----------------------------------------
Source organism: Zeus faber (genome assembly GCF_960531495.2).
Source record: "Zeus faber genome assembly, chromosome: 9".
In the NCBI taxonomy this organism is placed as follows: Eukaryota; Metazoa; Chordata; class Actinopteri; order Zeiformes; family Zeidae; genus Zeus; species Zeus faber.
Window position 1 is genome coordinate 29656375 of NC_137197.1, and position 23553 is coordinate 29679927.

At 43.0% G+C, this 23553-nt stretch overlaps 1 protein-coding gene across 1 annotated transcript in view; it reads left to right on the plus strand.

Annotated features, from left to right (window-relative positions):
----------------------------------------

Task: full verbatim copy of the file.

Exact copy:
Source organism: Zeus faber (genome assembly GCF_960531495.2).
Source record: "Zeus faber genome assembly, chromosome: 9".
In the NCBI taxonomy this organism is placed as follows: Eukaryota; Metazoa; Chordata; class Actinopteri; order Zeiformes; family Zeidae; genus Zeus; species Zeus faber.
Window position 1 is genome coordinate 29656375 of NC_137197.1, and position 23553 is coordinate 29679927.

At 43.0% G+C, this 23553-nt stretch overlaps 1 protein-coding gene across 1 annotated transcript in view; it reads left to right on the plus strand.

Annotated features, from left to right (window-relative positions):